CFD simulations involving 3D complex geometry have become the norm, however, this hasn’t lessened the…
Applied CCM are the distributors of Pointwise in Australia and New Zealand. This is the second in a series of meshing articles you will see from us in 2019. February’s mesh showcases twin-box decks of a bridge on a Pointwise mesh. Examples of bridges that adopt twin-box deck arrangements are: Yi Sun-sin suspension bridge located in South Korea, the Xihoumen suspension bridge located in China, and the Stonecutters cable-stayed bridge situated in Hong Kong.
Further understanding of the aerodynamics and aeroelastic performance under a wide range of scenarios, suppress the vortex-induced vibration (VIV) while increasing the efficiencies of the flutter response. A high quality mesh is critical to perform an aerodynamic analysis with computational fluid dynamics (CFD).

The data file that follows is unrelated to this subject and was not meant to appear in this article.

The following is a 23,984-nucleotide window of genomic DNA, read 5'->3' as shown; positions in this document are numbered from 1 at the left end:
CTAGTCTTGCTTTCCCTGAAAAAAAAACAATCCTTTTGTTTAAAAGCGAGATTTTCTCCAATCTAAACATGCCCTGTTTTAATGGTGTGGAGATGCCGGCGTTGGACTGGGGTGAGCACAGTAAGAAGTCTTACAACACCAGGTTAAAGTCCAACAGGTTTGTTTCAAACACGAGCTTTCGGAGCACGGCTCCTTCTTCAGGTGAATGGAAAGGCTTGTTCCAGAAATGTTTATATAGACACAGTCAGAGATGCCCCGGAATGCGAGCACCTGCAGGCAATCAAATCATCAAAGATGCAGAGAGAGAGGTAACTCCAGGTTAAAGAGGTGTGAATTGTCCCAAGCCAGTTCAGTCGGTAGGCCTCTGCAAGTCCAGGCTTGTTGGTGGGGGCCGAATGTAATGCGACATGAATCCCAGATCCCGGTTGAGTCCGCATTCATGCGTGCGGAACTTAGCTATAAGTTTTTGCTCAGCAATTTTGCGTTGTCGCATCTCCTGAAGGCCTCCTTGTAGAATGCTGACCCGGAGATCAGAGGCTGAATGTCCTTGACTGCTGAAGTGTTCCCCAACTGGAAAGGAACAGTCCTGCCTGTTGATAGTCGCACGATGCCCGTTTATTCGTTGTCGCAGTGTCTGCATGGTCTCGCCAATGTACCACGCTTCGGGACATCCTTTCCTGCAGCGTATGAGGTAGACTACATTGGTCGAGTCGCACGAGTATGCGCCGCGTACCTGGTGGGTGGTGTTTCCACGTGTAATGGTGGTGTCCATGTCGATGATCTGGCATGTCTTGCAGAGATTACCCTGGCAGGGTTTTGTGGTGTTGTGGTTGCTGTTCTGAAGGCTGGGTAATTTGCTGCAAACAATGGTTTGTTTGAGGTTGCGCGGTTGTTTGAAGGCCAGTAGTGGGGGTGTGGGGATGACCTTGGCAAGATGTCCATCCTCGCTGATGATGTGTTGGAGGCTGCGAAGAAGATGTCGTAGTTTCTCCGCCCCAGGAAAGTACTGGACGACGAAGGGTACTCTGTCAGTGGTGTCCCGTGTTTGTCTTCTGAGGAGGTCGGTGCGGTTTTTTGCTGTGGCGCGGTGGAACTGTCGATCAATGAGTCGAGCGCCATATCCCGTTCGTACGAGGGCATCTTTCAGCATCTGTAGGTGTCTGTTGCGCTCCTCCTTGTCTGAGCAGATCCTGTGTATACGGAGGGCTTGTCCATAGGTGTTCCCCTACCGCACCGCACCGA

The computational domain (shown in Figure 1) is subdivided into 3 different zones. The first zone closest to the boxes, is the buffer zone. Care was taken to obtain a high-density mesh, in the gap between decks.
Zone 2, a strip downwind of the buffer zone, termed the wake zone. The evolution of vortices shed from the deck dissipates as they drift away (Figures 2 and 3).
The far-field zone represents the overall size of the fluid domain. This was sufficient to avoid the influence of boundaries on the solution. Except for the boundary layer region, an unstructured quadrilateral grid was locally defined and orthogonality was employed. This region utilised a structured quadrilateral structured mesh (Figures 4-6).
Thanks for reading, the next edition will be March 2019. Until then, happy meshing!
For a free trial of Pointwise, go here.
This work was undertaken by Dr. Robert Ong, of Applied CCM.
2. Twin box bridge deck meshing